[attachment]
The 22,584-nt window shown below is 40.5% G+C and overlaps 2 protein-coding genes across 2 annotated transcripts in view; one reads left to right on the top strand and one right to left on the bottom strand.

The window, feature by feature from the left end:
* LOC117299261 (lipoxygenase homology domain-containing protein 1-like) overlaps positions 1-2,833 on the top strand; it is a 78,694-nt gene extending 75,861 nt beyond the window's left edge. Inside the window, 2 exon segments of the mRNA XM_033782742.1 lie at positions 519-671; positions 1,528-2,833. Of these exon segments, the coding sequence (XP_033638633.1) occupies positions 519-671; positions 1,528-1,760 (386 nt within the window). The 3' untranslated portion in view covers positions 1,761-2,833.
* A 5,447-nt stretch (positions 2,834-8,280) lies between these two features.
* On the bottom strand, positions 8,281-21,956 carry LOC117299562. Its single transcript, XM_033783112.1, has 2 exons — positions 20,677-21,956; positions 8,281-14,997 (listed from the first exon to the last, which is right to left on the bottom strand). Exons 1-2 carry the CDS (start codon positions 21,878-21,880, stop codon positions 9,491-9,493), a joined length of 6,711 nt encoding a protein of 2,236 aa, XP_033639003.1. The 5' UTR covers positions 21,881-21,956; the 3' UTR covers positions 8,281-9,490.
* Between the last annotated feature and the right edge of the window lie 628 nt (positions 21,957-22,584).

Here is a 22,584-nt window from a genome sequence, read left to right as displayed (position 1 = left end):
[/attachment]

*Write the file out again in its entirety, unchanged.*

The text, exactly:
The 22,584-nt window shown below is 40.5% G+C and overlaps 2 protein-coding genes across 2 annotated transcripts in view; one reads left to right on the top strand and one right to left on the bottom strand.

The window, feature by feature from the left end:
* LOC117299261 (lipoxygenase homology domain-containing protein 1-like) overlaps positions 1-2,833 on the top strand; it is a 78,694-nt gene extending 75,861 nt beyond the window's left edge. Inside the window, 2 exon segments of the mRNA XM_033782742.1 lie at positions 519-671; positions 1,528-2,833. Of these exon segments, the coding sequence (XP_033638633.1) occupies positions 519-671; positions 1,528-1,760 (386 nt within the window). The 3' untranslated portion in view covers positions 1,761-2,833.
* A 5,447-nt stretch (positions 2,834-8,280) lies between these two features.
* On the bottom strand, positions 8,281-21,956 carry LOC117299562. Its single transcript, XM_033783112.1, has 2 exons — positions 20,677-21,956; positions 8,281-14,997 (listed from the first exon to the last, which is right to left on the bottom strand). Exons 1-2 carry the CDS (start codon positions 21,878-21,880, stop codon positions 9,491-9,493), a joined length of 6,711 nt encoding a protein of 2,236 aa, XP_033639003.1. The 5' UTR covers positions 21,881-21,956; the 3' UTR covers positions 8,281-9,490.
* Between the last annotated feature and the right edge of the window lie 628 nt (positions 21,957-22,584).

Here is a 22,584-nt window from a genome sequence, read left to right as displayed (position 1 = left end):